Several years ago, I made my first foray into eBay, the online auction site. I was amazed by all the goods that were for sale, and found an item that I had been wanting. I no longer remember what the product was, but I think it was a piece of software. I won the auction, and submitted my payment via PayPal, and then waited for it to arrive. And waited. And waited. It never came. I had been scammed.
Image by Don Hankins.
Fortunately, my boneheaded mistake didn’t cost me a huge sum of money. Not everyone is so lucky, though. How can you protect yourself from getting scammed online? Here are a few tricks you can use.
Ratings on the Site
Most shopping sites that feature different merchants give you the ability to rate merchants, and view ratings for merchants. This includes eBay, the Amazon Marketplace, and others. I only give my business to merchants who meet two criteria: (1) a large sample of satisfied cuctomers, and (2) a high rating. I’m sure I’m missing out on some good deals by not expanding my search to newer merchants, but it isn’t worth the risk to me.
Third Party Rating Sites
Sometimes you might find a product that you want on a merchant’s standalone site. How do you determine if that merchant is reputable? There are a several third-party rating sites, that allow users to submit reviews of merchants. One of my favorites is Reseller Ratings, which contains ratings and reviews of over 23,000 stores. I also like to use PriceGrabber to find a product, and then review the ratings of merchants who sell that product. CNET has store ratings, but these aren’t user ratings. Instead, CNET rates merchants itself, which could be a good or bad thing, depending on your perspective. Personally, I like to see what other users think of a merchant.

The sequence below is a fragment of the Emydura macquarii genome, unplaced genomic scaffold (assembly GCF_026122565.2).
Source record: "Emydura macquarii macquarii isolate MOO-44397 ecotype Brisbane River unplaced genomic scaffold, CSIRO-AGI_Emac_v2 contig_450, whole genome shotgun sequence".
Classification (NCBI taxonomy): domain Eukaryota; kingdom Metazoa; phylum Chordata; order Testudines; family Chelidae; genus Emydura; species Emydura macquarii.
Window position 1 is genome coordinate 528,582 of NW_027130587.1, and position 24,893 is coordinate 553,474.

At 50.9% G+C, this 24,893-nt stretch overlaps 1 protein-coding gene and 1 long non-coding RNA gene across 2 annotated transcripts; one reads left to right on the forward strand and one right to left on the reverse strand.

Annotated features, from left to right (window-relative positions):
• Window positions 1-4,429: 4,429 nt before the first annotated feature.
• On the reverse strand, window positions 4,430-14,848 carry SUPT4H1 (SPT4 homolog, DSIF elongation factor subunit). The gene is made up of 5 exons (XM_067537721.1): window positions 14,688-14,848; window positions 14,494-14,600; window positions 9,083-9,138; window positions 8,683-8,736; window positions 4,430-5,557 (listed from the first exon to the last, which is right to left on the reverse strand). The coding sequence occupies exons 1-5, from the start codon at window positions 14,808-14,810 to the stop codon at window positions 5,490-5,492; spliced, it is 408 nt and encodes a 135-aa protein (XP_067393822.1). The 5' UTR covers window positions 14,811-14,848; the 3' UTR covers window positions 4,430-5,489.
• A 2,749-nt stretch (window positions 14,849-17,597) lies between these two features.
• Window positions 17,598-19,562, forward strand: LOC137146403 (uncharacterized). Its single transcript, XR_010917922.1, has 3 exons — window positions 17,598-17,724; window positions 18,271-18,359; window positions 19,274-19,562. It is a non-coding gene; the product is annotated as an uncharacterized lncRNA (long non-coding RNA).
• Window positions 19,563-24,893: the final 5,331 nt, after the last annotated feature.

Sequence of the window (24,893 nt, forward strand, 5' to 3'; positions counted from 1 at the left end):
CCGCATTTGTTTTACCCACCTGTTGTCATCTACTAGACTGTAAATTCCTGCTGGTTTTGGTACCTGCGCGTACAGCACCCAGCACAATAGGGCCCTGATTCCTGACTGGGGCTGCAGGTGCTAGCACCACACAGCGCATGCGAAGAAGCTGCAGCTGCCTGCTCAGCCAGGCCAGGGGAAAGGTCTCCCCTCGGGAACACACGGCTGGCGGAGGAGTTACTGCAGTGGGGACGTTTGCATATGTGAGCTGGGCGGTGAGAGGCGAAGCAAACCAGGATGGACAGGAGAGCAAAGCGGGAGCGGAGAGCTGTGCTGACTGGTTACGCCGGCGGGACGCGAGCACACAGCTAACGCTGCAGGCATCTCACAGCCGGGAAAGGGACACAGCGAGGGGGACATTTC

Pay With a Credit Card
Credit card venders typically offer protection from sales that go south, so use a credit card when possible. That can be tricky on eBay, where paying with a credit card isn’t always an option (although, in the interest of full disclosure, it has been a while since I’ve bought a product on eBay, so things may have changed). eBay now advertises that it usually provides refunds on products you don’t receive, but the wording makes it sound like this is at eBay’s discretion.
Craigslist for Local
Craigslist has a treasure trove of items to buy, but it is also replete with scammers. To make sure you get what you pay for, only use Craigslist to buy local items, that you can see in person. If you’re selling, watch out for the buyer who says that he’ll send you a check for more than your asking price if you send him a check back for the difference. Guess what? After he has your funds, you’ll find that his check is no good.
When in doubt, turn to your trusted friend, Google. On a couple of rare occasions, I’ve wanted to buy items from off-the-beaten-path sellers, and couldn’t find those sellers on any of the aforementioned sites. I turned to Google, and was able to get enough assurances about the reputable nature of the seller to go through with the sale. If I don’t find any information, then no sale.
There you have 5 ways to protect yourself from scammers. What precautions do you take? Share your tips with us in the comments.